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Decades old Antarctic ice core samples are central to GNS Science’s climate change research. 

Stored at the National Isotopes Centre in Wellington, the samples need to be kept at a stable temperature of -35˚C, only being raised to -19˚C and -5˚C when researchers are actively testing the samples.

Excel Refrigeration Wellington are the contractors tasked with keeping GNS’ plant cold and that research safe. 

“When you bring an ice core back from the field in particular we need to keep the ice below -20˚C. Above -20˚C the properties of the ice start being affected and that can really hinder our ability to obtain a climate record from the ice itself,” Dr Katelyn Johnson, GNS Paleoclimate scientist explains.

“Currently we’re using ice that has been melted and we analyse the little tiny particulates in it, such as sodium chloride, potassium, calcium. All those different ions help us understand how climate has changed in the past.”

The main ice core is from Roosevelt Island, in the Ross Ice Shelf Region.


“Understanding how climate has changed in this area is very important not only for New Zealand but for the world. This core is taken from an area where there aren’t many records so it fills a critical gap in our understanding.” It also helps scientists understand how Antarctic changes may impact global systems in the future.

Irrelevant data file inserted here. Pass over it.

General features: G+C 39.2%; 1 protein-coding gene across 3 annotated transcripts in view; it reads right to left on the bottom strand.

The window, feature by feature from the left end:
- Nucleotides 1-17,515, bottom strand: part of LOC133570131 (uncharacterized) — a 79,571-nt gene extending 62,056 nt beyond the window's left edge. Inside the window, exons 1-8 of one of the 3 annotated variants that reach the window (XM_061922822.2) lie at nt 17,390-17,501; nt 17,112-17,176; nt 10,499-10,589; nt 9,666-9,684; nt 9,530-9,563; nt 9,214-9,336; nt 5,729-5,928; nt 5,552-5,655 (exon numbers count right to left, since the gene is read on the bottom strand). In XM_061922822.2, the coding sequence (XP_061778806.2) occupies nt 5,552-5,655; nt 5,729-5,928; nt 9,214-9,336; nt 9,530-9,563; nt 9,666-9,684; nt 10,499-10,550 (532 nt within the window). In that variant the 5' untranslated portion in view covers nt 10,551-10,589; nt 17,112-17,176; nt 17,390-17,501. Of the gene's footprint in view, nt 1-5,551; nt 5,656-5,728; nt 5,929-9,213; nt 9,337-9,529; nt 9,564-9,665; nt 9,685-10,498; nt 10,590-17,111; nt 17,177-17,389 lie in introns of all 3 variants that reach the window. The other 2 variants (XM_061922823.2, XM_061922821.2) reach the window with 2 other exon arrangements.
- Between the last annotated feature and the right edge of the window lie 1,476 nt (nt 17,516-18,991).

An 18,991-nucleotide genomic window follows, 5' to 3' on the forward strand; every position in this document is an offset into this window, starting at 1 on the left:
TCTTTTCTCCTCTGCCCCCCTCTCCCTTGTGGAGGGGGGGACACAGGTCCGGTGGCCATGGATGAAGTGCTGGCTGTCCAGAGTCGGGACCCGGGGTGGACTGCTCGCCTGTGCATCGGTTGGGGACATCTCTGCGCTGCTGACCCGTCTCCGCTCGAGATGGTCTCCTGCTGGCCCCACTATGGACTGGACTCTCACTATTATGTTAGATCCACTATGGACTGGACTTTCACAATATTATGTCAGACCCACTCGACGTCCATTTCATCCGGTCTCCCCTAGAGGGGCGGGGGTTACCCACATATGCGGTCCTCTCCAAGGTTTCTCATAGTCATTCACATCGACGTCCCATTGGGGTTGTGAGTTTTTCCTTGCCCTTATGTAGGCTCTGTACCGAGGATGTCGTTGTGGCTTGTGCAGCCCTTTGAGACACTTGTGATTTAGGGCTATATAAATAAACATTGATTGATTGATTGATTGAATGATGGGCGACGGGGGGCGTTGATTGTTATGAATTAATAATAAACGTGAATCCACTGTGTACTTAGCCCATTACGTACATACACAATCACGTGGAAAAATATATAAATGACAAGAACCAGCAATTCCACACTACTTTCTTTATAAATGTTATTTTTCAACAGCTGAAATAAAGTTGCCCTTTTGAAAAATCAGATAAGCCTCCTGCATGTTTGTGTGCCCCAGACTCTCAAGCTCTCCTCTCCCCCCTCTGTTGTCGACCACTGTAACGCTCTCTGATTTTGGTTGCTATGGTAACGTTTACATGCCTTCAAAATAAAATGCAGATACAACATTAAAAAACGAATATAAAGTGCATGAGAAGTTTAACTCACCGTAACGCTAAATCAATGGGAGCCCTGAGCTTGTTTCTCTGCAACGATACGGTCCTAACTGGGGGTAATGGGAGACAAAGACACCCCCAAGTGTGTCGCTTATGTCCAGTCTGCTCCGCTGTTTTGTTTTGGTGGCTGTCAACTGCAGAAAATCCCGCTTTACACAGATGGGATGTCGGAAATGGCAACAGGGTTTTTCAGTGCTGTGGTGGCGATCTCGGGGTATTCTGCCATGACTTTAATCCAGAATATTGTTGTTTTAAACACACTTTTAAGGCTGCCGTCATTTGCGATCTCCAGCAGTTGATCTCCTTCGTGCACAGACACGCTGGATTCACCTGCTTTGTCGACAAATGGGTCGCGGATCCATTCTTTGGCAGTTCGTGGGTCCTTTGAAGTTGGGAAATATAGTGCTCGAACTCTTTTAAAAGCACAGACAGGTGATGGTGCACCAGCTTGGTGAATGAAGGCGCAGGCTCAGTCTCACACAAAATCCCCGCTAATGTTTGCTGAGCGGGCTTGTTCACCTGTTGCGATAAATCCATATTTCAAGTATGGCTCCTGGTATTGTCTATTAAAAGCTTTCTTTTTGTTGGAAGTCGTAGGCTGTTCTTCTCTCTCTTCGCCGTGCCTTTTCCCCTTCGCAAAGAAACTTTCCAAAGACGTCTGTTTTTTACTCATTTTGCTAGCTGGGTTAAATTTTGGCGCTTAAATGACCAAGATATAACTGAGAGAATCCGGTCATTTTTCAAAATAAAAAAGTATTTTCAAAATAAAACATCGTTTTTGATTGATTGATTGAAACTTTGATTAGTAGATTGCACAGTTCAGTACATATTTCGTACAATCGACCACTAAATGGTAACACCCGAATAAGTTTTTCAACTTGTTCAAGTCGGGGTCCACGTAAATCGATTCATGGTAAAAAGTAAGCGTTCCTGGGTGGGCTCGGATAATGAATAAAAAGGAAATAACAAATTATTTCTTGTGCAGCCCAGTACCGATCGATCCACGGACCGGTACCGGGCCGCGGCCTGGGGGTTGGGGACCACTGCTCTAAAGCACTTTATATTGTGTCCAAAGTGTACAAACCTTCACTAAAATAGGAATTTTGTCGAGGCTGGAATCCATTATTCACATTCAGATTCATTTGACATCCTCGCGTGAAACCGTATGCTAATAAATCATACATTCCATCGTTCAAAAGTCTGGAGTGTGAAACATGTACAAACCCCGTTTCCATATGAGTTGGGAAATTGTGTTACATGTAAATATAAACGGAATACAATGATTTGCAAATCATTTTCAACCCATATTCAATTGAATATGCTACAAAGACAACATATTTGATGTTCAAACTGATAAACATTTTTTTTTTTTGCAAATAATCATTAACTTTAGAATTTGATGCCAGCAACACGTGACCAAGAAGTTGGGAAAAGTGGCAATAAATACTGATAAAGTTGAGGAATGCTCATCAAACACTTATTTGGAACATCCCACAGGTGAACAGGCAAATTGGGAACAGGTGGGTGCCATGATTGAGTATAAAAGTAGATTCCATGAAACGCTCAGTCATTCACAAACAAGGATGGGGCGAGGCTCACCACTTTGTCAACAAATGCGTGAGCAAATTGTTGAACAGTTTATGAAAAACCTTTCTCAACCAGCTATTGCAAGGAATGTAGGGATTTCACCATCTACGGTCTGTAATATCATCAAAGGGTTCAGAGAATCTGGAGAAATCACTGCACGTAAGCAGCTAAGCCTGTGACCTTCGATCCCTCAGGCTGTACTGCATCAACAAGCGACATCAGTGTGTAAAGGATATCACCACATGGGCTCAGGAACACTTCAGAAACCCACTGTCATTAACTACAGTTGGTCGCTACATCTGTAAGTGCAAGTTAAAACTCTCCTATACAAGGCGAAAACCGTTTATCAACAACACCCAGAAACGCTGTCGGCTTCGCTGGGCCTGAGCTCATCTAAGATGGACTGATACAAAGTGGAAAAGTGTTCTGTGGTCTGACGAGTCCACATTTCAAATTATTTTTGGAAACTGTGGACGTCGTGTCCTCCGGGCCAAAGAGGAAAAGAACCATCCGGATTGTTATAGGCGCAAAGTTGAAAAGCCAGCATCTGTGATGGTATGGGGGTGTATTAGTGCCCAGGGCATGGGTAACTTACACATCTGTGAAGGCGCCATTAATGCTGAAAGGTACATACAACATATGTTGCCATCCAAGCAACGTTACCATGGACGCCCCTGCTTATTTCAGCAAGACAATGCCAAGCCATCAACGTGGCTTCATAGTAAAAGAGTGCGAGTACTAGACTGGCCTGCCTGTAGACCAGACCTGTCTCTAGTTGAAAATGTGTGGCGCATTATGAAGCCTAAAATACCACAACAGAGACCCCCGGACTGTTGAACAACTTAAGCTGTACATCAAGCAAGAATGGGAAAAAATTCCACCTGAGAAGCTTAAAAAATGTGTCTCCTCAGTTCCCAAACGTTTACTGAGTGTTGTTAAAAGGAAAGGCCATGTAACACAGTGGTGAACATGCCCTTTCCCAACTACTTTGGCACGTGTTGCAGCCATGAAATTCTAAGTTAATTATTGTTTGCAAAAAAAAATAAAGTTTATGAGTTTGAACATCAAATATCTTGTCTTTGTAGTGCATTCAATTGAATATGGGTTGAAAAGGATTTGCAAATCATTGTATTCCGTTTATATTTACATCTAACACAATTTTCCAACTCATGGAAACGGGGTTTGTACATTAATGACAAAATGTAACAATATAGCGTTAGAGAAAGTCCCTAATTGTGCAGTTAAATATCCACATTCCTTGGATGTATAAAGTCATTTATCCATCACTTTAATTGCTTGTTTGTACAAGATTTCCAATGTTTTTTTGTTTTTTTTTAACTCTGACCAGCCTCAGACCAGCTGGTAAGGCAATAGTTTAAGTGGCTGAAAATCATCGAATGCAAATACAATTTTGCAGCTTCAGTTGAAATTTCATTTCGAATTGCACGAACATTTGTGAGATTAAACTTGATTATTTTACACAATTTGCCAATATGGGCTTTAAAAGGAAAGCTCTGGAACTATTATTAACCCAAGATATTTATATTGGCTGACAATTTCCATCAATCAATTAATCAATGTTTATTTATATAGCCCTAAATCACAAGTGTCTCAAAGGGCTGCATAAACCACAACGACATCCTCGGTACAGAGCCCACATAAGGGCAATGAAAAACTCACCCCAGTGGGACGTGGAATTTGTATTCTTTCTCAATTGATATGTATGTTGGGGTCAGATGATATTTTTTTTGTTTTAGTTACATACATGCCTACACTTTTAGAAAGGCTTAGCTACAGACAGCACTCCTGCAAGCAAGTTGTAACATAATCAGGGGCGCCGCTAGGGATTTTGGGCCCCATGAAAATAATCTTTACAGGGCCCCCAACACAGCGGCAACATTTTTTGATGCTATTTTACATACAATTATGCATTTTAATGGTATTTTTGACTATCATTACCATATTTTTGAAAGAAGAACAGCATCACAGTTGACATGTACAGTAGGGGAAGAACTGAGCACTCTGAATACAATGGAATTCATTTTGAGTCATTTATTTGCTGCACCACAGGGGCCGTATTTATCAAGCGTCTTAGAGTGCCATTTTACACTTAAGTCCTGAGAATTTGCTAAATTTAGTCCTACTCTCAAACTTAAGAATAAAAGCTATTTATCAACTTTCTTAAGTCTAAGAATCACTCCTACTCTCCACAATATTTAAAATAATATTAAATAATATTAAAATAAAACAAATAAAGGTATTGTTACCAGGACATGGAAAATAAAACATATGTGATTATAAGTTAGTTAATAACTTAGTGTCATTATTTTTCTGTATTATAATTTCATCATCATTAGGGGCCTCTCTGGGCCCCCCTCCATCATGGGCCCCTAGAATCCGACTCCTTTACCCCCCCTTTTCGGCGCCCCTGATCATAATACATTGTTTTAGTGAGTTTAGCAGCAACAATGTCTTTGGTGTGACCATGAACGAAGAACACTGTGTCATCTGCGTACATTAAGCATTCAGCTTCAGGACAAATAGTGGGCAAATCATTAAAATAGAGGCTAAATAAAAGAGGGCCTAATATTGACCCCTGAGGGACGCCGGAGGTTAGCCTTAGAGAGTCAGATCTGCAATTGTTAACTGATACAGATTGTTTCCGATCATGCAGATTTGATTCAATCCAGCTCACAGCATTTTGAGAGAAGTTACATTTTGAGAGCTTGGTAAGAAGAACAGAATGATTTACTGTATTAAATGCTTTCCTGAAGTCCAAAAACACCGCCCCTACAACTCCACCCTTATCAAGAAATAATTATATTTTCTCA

Weather, electrical and equipment faults all shut down plant function from time to time. When that happens, Excel responds with urgency regardless of the time of day or the conditions.  A clock is started to monitor critical response timeframes and to ensure core temperature of the ice is kept stable. 


Katelyn says that the timeframe can feel quite short. “We have about 24 hours before we need to decide whether or not we move the ice somewhere else just because that critical temperature at -20˚C is when it begins affecting the records.”

Compromising the core samples is not an option – the excavation of this ice occurred in 2014 and it took teams several months in the cold lab to cut, clean, bag and prepare for processing before research even began. Scientists already have about nine years of data from the ice shelf and will continue to work with it for years to come.

“It’s a critical plant,” says Brian McCawe, Excel Wellington Managing Director. “It’s cost millions of dollars to get the ice out of the ice shelf and here to this facility… it’s ensuring that (the ice) is kept at temperature otherwise all the molecules are lost.” 


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